Meet Stanley Okula, an assistant United States attorney under Preet Bharara in the Southern District of New York. Bharara was rumored a possible successor to Attorney General Eric Holder.
Okula, Bharara’s employee, has been branded a liar, not once, but at least three times, by judges in three different countries: the U.S., Britain, and Canada.
Okula’s most recent branding came at the hands of U.S. Senior District Court Judge Kevin Duffy who told opened up a hearing in New York last week by telling the Okula that:
I think I should start with something. On the front hall of the Department of Justice is engraved the whole section of United States v. Berger about how the job of the Justice Department is to see justice is done. Justice is founded in truth. Most of the time judges of this court depend upon the U.S. Attorney’s Office to tell the truth. I have now Caught you flat-out in a lie. I want you to know that. I would prefere henceforth that you advise your superiors that you are not to come to this Court alone, you are to come with supervision. If they don’t mind you lying, then the whole office is going to pay for it. I have made known to the other judges of this Court my findings in connection with you, sir.
Later in the hearing Judge Duffy reminded Okula that “[i]t is to the benefit of the people of the United States to have justice done and not just another scalp on the wall. Is that understood?”
At the end of the hearing, Okula tried to explain to the Court that there was “absolutely no intention to…” at which point Judge Duffy responded:
Listen. You knew that this was a problem with me before. The last time we met prior to this time, we talked about the possibility of the reasons why five indictments were returned. I pointed out my belief that most likely it was because of your desire or someone’s desire at the the U.S. Attorney’s office for press releases. That gave you the opportunity to go back and check. Then you came in here and completely denied that press releases had been issued. Yet Mr. Little, before the day was out, sent me copies of the press releases. The following day I received from you an admission that in fact there had been press releases every time. That to me is a lie. You knew about it. You had the opportunity to check on it… Here we find you had the opportunity to check [on the press releases]. I see no reason to believe that you didn’t check, and you came in and represented that it never happened. It happened. Too bad. It’s in writing and you were proved wrong.
Judge Duffy ended the hearing by telling Okula, “as far as I’m concerned, you’re branded as a liar and you will remain a liar for the rest of your life. That’s that.”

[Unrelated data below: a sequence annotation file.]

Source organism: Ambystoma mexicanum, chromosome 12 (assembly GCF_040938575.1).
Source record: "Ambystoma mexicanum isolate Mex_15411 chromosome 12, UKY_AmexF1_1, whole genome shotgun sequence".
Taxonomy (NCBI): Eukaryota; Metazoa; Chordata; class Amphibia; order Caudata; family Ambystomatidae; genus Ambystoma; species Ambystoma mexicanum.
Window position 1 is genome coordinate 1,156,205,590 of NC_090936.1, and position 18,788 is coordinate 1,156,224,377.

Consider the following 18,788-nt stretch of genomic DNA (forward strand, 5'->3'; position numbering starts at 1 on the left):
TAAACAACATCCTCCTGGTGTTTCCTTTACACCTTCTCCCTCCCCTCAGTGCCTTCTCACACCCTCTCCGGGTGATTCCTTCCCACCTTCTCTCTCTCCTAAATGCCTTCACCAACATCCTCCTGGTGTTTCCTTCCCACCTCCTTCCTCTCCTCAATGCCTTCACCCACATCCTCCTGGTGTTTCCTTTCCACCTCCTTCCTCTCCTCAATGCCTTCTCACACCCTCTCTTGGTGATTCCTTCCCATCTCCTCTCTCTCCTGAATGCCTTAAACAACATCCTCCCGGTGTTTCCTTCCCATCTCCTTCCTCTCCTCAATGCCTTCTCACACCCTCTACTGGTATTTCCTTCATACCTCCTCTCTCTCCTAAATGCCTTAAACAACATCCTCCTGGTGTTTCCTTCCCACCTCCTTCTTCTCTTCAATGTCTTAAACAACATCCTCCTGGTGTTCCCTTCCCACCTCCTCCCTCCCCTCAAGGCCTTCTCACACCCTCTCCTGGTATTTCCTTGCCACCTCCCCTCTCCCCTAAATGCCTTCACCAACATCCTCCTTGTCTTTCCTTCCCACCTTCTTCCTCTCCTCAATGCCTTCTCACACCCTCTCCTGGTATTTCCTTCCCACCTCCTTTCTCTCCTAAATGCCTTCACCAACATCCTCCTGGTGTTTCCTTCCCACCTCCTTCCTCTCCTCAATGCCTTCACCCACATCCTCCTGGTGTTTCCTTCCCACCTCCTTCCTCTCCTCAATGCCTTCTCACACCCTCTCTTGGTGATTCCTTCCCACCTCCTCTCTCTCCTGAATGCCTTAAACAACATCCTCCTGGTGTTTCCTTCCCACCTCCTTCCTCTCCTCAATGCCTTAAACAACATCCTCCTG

In 2007, a British judge made the following comments about Okula:
This complaint turns upon the behaviour of the United States Prosecuting Attorney, Mr Stanley Okula. It is alleged that Mr Okula has displayed personal animosity towards Mr Stanley Tollman and his family which went far beyond the responsiblities of a thorough prosecutor He 1s said to have declared that he intends to make Mr Tollman’s “life as miserable as possible” which is a comment he has not denied. He is also said to have commented that he was looking forward to having a “perp walk” with Beatrice Tollman. I understand this to mean that he intended to walk publicly with Mrs Tollman through the streets of New York from the processing centre to the court house with her handcuffed and chained for the benefit of the press. In his affidavit, Mr Okula denies this allegation
I have heard evidence from Mr Robert Fink to whom this statement was made. Mr Fink represented Mr Tollman’s son. Brett Tollman His evidence was corroborated by Caroline Rule who made a contemporaneous note of the conversation when it was repeated to her by Mr Fink shortly afterwards. I found Mr Fink to be an entirely honest and trustworthy witness I believe his account to be true and I find Mr Okula’s affidavit on this point to be untruthful.
Gavin Tollman is Stanley Tollman’s nephew and whilst Gavin Tollman was in Canada. Mr Okula attempted to secure Mr Gavin Tollman into United States custody without proceeding through the extradition process. In September 2006, the Canadian court found that there had been an unequivocal abuse of the process of the court and that Mr Okula had misled the Canadian court. In these proceedings, Mr Okula claims that his actions had the support and approval of his superiors I find that evidence unlikely to be true.
Brett Tollman is the defendant’s son who was the subject of a prosecution by Mr Okula. Despite Brett Tollman’s attendance at court voluntarily, Mr Okula at first opposed bail and then subsequently asked for bail in the sum of $25 million. Mr Fink told me that Mr Okula had made it clear to him on a number of occasions that things “would be easier for Brett if his parents came back.”
Mr Okula’s actions, although reprehensible when taken alone, do not in my view, amount to sufficient evidence to make a finding of “oppression” which would bar extradition. However. they are factors to be considered when assessing the overall fairness in reaching the decision as to whether it would be unjust or oppressive for Mr Tollman to be returned.
Okula’s bad conduct goes back at least to 2005 when Okula was accused by Canadian Justice Anne Molloy of “circumventing” Cananda’s extradition treaty by failing to file a formal extradition request and then misleading opposing counsel in a case involving Gavin Tollman, son of Stanley Tollman. The judge accused Okula of influencing Canadian authorities to detain the younger Tollman under harsh conditions in order to put pressure on him to abandon his rights.